After watching and volunteering at the race in 2011, I decided that I would make a solid attempt at training for the 2012 race. Many doubted I would even be able to commit to a rigorous training regime that most ultra athletes know lots about. Myself, having never even run a marathon knew little about what it would take to become physically fit enough to endure long distances. I grew up running cross country and track and was very fit for endurance all the way through high school. I lost some of the running passion during college when a little homework and some beer drinking became hobbies. I am always up for a challenge and have kept my endurance/long distance mind-set despite taking some years off of running.
Training: Part I
My first concern consisted of questions around how to balance a full time job, SkiPulk.com, a loving marriage, great friends, and the huge task of training. It was a little overwhelming at first. Over time, I really began to enjoy the balancing act and thoroughly benefitted mentally and physically from training. I talked to, and heard of other ultra marathoners who often were going for 10 hour jaunts and planned to attempt 4-6 ultras each year. I realized quickly that I have too many other hobbies and responsibilities that I enjoy to approach training for an ultra like many of what I call the professional athletes.
I started off slowly and wondered when I would get my good legs back. I felt slow even after a few weeks of running. It wasn’t until I was a full month into training that I began to feel like my endurance was beginning to get better. I didn’t feel fast like I was as a high school athlete but I was starting to feel like my legs were going to get strong endurance wise. I don’t know if I will ever be able to carry 5:15 miles again in my life :) After a month of running, my goal was to get a few 40-50 mile weeks in. This proved difficult scheduling wise but it did happen. Many of my runs were in the dark after work. I decided this was ok because I needed to become mentally prepared for long hours in the dark during the race. I found running in the dark very enjoyable and easy on the brain. My higher mile runs (10-18 miles) usually occurred on a Saturday or Sunday. Another important thing to mention is the value of a running partner on the longer runs. A friend from work decided he was crazy enough to make an attempt at the Arrowhead with me. On longer weekend runs, we attempted to coordinate schedules and run together to keep morale high.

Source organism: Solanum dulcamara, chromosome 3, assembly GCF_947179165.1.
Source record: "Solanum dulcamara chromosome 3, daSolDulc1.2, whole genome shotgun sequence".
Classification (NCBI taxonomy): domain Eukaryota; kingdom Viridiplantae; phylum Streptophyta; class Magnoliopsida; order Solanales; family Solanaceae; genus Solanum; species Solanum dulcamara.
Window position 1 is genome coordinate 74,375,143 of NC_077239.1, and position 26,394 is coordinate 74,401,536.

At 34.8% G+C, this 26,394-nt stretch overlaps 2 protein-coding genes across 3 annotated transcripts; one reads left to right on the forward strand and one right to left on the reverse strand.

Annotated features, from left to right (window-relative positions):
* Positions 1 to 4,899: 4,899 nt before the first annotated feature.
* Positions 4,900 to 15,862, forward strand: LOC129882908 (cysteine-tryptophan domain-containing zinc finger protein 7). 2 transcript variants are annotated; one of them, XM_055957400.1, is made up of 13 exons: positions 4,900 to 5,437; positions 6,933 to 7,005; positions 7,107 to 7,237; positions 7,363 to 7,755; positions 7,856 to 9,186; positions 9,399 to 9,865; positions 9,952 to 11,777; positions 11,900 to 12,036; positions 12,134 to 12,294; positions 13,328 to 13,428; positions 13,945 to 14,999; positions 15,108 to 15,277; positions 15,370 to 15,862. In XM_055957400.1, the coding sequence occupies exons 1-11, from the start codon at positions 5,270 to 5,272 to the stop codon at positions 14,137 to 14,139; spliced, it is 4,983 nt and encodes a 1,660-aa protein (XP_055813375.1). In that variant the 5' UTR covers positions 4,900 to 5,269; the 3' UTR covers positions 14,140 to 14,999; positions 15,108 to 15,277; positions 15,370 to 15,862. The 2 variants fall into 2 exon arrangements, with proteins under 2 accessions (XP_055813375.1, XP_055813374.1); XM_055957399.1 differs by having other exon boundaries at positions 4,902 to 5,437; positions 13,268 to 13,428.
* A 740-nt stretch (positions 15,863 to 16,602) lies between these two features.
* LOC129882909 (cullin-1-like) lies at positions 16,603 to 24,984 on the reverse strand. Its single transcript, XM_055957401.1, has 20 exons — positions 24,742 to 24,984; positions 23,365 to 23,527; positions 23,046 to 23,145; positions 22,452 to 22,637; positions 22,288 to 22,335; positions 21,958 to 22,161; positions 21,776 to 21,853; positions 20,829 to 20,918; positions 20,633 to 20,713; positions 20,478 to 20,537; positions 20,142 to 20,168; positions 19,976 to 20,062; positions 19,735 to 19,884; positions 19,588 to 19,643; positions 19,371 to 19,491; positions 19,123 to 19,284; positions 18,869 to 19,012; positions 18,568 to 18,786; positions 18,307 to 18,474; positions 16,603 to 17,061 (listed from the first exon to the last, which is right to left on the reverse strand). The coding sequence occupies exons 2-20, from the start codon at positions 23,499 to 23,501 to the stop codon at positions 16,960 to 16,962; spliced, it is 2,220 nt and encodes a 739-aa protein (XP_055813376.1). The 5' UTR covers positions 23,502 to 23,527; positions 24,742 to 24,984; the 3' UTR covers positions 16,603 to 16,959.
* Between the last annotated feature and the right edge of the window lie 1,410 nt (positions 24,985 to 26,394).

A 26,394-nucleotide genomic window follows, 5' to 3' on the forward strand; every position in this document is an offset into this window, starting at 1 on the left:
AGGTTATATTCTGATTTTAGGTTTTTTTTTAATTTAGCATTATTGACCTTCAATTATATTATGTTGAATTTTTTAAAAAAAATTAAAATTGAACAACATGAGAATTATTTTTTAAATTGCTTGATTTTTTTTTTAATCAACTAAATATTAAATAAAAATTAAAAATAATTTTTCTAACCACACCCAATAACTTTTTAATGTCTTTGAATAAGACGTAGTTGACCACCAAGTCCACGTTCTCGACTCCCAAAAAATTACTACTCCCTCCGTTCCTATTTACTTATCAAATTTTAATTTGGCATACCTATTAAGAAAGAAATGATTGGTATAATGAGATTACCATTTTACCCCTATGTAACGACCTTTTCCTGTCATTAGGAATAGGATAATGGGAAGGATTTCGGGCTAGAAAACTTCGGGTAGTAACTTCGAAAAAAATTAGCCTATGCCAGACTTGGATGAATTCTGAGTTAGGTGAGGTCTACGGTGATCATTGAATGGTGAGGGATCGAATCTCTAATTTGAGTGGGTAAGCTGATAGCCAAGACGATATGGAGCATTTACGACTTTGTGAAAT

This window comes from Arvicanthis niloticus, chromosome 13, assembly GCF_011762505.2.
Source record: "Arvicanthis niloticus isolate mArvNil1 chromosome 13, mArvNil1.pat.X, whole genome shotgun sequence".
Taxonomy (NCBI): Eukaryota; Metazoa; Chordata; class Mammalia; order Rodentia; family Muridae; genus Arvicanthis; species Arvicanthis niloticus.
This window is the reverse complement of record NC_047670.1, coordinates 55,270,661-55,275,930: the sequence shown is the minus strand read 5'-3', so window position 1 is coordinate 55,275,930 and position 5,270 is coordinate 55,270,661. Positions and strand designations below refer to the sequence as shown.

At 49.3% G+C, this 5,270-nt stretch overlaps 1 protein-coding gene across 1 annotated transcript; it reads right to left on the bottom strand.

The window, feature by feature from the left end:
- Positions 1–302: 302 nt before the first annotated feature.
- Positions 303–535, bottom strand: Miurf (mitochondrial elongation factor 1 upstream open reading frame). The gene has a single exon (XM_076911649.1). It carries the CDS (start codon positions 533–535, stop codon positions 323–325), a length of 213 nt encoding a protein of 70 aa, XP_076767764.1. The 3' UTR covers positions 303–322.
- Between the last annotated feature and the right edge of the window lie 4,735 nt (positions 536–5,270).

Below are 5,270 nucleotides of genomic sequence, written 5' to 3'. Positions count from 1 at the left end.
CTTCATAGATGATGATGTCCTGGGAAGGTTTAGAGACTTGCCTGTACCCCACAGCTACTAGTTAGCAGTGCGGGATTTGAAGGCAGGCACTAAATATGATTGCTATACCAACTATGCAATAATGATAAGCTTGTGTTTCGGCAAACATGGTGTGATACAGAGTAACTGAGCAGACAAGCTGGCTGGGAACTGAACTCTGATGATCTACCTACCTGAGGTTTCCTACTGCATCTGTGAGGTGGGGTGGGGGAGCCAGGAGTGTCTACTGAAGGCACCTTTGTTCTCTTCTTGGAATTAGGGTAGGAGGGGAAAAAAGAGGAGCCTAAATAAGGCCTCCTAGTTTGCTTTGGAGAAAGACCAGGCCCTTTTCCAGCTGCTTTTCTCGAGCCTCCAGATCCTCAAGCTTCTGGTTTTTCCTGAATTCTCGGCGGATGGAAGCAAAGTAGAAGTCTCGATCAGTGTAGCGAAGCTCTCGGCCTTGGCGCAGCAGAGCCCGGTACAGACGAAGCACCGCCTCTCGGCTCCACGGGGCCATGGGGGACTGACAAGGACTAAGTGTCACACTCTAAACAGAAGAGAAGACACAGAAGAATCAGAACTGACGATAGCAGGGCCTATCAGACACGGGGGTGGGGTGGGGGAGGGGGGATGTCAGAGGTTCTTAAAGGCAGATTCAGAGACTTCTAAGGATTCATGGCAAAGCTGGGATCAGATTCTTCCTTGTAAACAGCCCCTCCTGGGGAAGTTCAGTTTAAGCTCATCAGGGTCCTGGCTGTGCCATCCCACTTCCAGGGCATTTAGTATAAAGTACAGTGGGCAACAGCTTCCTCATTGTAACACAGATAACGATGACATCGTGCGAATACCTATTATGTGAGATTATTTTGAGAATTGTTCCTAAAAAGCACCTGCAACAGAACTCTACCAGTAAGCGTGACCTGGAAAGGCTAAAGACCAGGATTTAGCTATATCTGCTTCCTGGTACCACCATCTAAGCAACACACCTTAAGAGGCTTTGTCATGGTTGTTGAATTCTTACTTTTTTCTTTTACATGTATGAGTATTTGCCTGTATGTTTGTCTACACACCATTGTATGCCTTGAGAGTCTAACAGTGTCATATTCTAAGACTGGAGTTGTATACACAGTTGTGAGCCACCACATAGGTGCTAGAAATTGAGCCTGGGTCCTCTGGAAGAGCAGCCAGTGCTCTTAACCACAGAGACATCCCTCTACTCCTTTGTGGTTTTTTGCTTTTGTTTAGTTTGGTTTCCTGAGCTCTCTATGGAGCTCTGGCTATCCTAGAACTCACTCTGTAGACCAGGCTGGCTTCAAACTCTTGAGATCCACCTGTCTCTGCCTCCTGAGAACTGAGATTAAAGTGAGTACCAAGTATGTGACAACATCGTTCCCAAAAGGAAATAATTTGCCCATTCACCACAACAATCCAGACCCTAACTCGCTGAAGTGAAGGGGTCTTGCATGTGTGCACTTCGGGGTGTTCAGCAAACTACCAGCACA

Enough about training for a bit. Another issue - HUGE issue in the 135 miles is the technicalities of gear. When I watched and volunteered at the race, it was obvious that moisture management was a huge concern both in and out. This meant keeping water unfrozen and drinkable, as well as preventing your clothing system from becoming saturated with sweat. I emailed a past race guru, Jeremy Kershaw, who gave me a lot of great pointers. I knew it would be important to not wear any kind of waterproof shell if at all possible. All clothing needed to be highly breathable, yet warm and shed most importantly wind and maybe snow. I went with Merino wool top and bottom base layers. I also wore the Craft XC pant. I really liked them because they zipped all the way down the leg for good ventilation and were easy to take on and off without having to take your shoes off. For footwear, I used the Outdoor Designs Boreas gaiter, Asics gortex trail running shoe, and two pairs of wool socks. I liked the set up a lot but next year will not wear a gortex shoe. It does not breathe well enough. I have seen pictures and ideas on how to set up a more breathable shoe to withstand the pressures of the race environment. On my upper body, I wore the wool base layer and a fleece vest. I was plenty warm in the ridiculous 20-25 degree temps. I was hoping for -10 to 10 degree temps. I hauled extra clothing in my sled in the event of colder temps.
Another piece of gear to put some thought into is the race sled that hauls your gear. I attempted to build a race sled out of a sheet of dog sled runner material with some added runners for tracking and stability. My original plan was to have a sled that would unbuckle and serve both as a gear sled and a sleep system.